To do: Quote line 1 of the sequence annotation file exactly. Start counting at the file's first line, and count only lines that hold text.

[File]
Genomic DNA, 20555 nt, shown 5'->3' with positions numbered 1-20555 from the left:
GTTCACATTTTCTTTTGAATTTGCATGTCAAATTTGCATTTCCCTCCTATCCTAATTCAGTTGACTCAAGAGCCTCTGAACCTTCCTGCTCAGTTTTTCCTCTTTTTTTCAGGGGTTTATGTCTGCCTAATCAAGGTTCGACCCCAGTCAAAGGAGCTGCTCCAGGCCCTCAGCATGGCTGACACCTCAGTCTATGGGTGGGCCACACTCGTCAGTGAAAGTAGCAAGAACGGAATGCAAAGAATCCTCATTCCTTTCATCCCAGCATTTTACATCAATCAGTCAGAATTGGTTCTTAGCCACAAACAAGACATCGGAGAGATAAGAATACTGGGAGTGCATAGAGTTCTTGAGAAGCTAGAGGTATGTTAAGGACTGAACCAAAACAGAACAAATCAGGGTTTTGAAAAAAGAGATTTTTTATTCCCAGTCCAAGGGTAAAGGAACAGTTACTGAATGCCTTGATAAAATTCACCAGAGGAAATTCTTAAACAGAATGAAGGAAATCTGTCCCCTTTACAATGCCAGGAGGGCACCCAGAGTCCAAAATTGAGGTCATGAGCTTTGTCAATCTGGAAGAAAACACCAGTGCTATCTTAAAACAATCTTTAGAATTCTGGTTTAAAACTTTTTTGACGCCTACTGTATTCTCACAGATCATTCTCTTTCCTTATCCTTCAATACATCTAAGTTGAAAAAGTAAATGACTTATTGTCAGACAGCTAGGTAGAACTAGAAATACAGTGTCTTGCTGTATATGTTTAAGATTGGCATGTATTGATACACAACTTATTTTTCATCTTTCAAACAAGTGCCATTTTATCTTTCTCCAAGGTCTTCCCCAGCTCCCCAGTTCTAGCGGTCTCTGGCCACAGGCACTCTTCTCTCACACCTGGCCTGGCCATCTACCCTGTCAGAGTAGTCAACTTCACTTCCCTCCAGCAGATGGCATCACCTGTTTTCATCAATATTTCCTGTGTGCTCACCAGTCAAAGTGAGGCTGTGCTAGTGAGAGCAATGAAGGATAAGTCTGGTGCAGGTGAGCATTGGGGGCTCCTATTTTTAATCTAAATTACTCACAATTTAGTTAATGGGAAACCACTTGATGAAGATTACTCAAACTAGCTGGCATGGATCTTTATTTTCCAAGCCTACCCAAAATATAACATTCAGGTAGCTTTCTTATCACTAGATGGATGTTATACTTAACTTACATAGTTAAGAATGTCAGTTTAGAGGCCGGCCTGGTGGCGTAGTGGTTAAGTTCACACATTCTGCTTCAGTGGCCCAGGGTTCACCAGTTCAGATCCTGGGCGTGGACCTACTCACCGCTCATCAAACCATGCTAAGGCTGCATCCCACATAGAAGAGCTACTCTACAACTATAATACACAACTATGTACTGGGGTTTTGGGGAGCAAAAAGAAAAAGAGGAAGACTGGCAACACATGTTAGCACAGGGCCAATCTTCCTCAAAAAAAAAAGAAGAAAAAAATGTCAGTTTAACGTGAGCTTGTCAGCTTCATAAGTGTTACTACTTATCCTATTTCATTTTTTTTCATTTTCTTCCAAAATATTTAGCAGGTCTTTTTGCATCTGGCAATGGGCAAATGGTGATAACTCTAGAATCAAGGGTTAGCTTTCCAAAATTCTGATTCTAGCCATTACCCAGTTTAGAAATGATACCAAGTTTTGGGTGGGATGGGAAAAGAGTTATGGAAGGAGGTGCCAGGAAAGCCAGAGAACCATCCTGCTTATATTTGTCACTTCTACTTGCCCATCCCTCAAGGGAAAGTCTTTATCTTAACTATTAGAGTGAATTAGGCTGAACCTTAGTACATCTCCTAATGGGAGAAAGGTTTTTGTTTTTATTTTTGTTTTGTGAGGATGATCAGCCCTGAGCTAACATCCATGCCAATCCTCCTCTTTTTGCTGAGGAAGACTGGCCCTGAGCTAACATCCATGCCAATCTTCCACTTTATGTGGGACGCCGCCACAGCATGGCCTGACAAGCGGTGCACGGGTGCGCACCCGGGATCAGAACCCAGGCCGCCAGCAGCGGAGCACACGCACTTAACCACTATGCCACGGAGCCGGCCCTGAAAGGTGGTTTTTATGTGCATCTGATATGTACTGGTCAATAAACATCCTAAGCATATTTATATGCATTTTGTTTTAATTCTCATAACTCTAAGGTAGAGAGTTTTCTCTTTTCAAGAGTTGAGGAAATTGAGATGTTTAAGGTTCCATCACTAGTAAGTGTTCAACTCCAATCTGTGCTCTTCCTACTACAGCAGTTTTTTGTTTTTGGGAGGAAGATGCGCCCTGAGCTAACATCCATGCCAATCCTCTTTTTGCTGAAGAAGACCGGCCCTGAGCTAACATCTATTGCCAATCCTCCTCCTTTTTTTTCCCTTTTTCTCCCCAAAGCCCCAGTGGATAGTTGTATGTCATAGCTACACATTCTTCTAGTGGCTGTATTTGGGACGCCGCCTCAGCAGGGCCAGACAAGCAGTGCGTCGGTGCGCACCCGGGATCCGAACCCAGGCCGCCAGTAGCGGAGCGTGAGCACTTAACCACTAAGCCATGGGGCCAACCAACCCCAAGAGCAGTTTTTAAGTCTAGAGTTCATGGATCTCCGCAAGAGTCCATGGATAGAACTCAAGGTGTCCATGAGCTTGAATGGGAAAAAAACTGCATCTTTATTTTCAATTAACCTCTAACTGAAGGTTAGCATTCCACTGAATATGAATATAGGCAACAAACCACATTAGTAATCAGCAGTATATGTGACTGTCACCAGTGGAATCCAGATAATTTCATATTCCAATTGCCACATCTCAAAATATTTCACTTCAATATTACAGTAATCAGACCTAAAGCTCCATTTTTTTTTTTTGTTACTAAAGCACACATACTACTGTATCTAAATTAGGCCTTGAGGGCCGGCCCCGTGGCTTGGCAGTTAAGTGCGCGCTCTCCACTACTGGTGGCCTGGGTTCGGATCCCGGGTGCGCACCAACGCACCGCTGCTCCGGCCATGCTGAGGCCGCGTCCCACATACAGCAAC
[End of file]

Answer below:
Genomic DNA, 20555 nt, shown 5'->3' with positions numbered 1-20555 from the left: